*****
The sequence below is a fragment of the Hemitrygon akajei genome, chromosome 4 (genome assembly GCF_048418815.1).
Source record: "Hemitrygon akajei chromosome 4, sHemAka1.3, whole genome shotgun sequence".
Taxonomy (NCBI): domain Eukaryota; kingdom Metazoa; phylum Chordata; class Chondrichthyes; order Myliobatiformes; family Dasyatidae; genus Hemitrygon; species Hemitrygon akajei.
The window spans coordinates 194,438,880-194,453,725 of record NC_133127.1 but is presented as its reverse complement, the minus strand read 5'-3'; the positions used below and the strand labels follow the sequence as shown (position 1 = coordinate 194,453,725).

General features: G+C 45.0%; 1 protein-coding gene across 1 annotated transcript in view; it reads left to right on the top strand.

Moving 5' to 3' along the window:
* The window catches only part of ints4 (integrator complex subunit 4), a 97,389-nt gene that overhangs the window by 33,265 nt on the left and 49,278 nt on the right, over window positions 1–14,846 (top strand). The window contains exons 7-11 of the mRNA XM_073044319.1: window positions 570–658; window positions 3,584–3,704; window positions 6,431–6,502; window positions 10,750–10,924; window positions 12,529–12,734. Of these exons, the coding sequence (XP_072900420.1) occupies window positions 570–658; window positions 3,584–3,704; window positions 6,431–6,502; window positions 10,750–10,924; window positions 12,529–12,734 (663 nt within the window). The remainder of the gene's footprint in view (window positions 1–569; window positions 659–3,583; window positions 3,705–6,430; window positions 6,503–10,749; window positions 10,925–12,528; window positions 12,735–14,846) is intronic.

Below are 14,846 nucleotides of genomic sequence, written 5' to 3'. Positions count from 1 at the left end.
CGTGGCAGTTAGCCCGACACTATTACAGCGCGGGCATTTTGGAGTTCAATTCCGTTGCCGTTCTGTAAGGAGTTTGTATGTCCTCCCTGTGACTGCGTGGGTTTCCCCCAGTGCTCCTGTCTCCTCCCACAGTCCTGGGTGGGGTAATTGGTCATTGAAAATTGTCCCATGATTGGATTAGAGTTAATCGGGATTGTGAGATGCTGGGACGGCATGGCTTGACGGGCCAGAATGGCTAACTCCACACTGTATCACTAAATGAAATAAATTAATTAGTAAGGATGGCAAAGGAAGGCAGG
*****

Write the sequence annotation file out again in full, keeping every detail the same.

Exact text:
The sequence below is a fragment of the Hemitrygon akajei genome, chromosome 4 (genome assembly GCF_048418815.1).
Source record: "Hemitrygon akajei chromosome 4, sHemAka1.3, whole genome shotgun sequence".
Taxonomy (NCBI): domain Eukaryota; kingdom Metazoa; phylum Chordata; class Chondrichthyes; order Myliobatiformes; family Dasyatidae; genus Hemitrygon; species Hemitrygon akajei.
The window spans coordinates 194,438,880-194,453,725 of record NC_133127.1 but is presented as its reverse complement, the minus strand read 5'-3'; the positions used below and the strand labels follow the sequence as shown (position 1 = coordinate 194,453,725).

General features: G+C 45.0%; 1 protein-coding gene across 1 annotated transcript in view; it reads left to right on the top strand.

Moving 5' to 3' along the window:
* The window catches only part of ints4 (integrator complex subunit 4), a 97,389-nt gene that overhangs the window by 33,265 nt on the left and 49,278 nt on the right, over window positions 1–14,846 (top strand). The window contains exons 7-11 of the mRNA XM_073044319.1: window positions 570–658; window positions 3,584–3,704; window positions 6,431–6,502; window positions 10,750–10,924; window positions 12,529–12,734. Of these exons, the coding sequence (XP_072900420.1) occupies window positions 570–658; window positions 3,584–3,704; window positions 6,431–6,502; window positions 10,750–10,924; window positions 12,529–12,734 (663 nt within the window). The remainder of the gene's footprint in view (window positions 1–569; window positions 659–3,583; window positions 3,705–6,430; window positions 6,503–10,749; window positions 10,925–12,528; window positions 12,735–14,846) is intronic.

Below are 14,846 nucleotides of genomic sequence, written 5' to 3'. Positions count from 1 at the left end.
CGTGGCAGTTAGCCCGACACTATTACAGCGCGGGCATTTTGGAGTTCAATTCCGTTGCCGTTCTGTAAGGAGTTTGTATGTCCTCCCTGTGACTGCGTGGGTTTCCCCCAGTGCTCCTGTCTCCTCCCACAGTCCTGGGTGGGGTAATTGGTCATTGAAAATTGTCCCATGATTGGATTAGAGTTAATCGGGATTGTGAGATGCTGGGACGGCATGGCTTGACGGGCCAGAATGGCTAACTCCACACTGTATCACTAAATGAAATAAATTAATTAGTAAGGATGGCAAAGGAAGGCAGG